Chef Monica Pope writes about eating & cooking where your food lives

One Thing Leads to Another November 28, 2009

Filed under: Green Plum Cooking School — monicaspeak @ 6:53 pm
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Green Plum Cooking School – Sat, Nov 28th

Despite not getting much sleep on Friday night, I’m energized to do the class. My cousin, Travis, is back from Iraq and reminiscing about his old Boulevard Bistrot workdays being so much more stressful than being shot at in Iraq — what that says about me or the restaurant business is up to you to figure out. His wife and daughter are vegans, so I’m determined to do all vegan items for today’s class. One decision led simply to the next in choosing today’s recipes: I started with the grilled radicchio and I notice that it calls for the same vinaigrette as for the chopped salad, so I decide to do the chopped salad.

My friend Deb recently described the La Scala Chopped Salad that she had in L.A. and has been pushing for me to add it to the t’afia menu. I had already tasted her on my version and gotten her approval so I was excited to have her in the audience with even more captive people to share it with. Deb’s ability to decipher what works about the salad is invaluable: she’s deemed the cheese, the baby chickpeas and the salami as must-have’s; mushrooms she would like me to leave out. Alice’s version is pretty basic with egg, bacon, avocado, cheese and tomato. For our chopped salad in class, I encourage the radical search and prep of local ingredients like cauliflower, broccoli, turnips, beets, the last of the heirloom tomatoes, green onions, radishes, fall corn, green beans, zucchinis, yellow squash, et cetera! The tricks here are: adding a sharp red wine vinaigrette; dressing the salad aplenty; and having the veggies blanched and chopped consistently enough to absorb the vinaigrette and blend it all together.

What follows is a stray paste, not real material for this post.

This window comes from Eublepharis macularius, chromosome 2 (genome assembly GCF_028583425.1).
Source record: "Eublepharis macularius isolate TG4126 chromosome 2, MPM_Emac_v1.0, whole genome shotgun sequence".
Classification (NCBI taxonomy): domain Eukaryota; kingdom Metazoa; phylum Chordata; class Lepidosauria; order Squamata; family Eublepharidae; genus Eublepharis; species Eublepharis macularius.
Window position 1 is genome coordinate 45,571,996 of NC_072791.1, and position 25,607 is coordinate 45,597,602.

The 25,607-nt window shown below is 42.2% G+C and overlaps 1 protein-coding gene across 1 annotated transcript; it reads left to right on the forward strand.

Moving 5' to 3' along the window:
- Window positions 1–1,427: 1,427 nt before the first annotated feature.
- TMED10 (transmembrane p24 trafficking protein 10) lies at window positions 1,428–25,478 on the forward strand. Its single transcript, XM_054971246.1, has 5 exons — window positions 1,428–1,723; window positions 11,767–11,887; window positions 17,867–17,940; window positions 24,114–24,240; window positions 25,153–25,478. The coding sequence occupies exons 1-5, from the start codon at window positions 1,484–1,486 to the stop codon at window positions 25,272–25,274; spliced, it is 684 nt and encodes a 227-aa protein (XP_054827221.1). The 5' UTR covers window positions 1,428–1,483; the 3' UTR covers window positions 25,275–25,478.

I do the beets separately and place around the salad (or just on top) so they don’t bleed to pink on everything. Romano-pecorino adds salty goodness and chewy texture. The baby garbanzos add a soft, chalky/starchy component throughout and the artisanal salami, which we julienne, adds the fatty lushness. Everything else is chopped on the small, but chunky side – not quite a mince and not large chunks. Lettuces should be crisp and soft and contribute at least three different tastes: I choose bibb, radicchio and arugula. Romaine would also be a great choice for the crunch.

Chopped Salad

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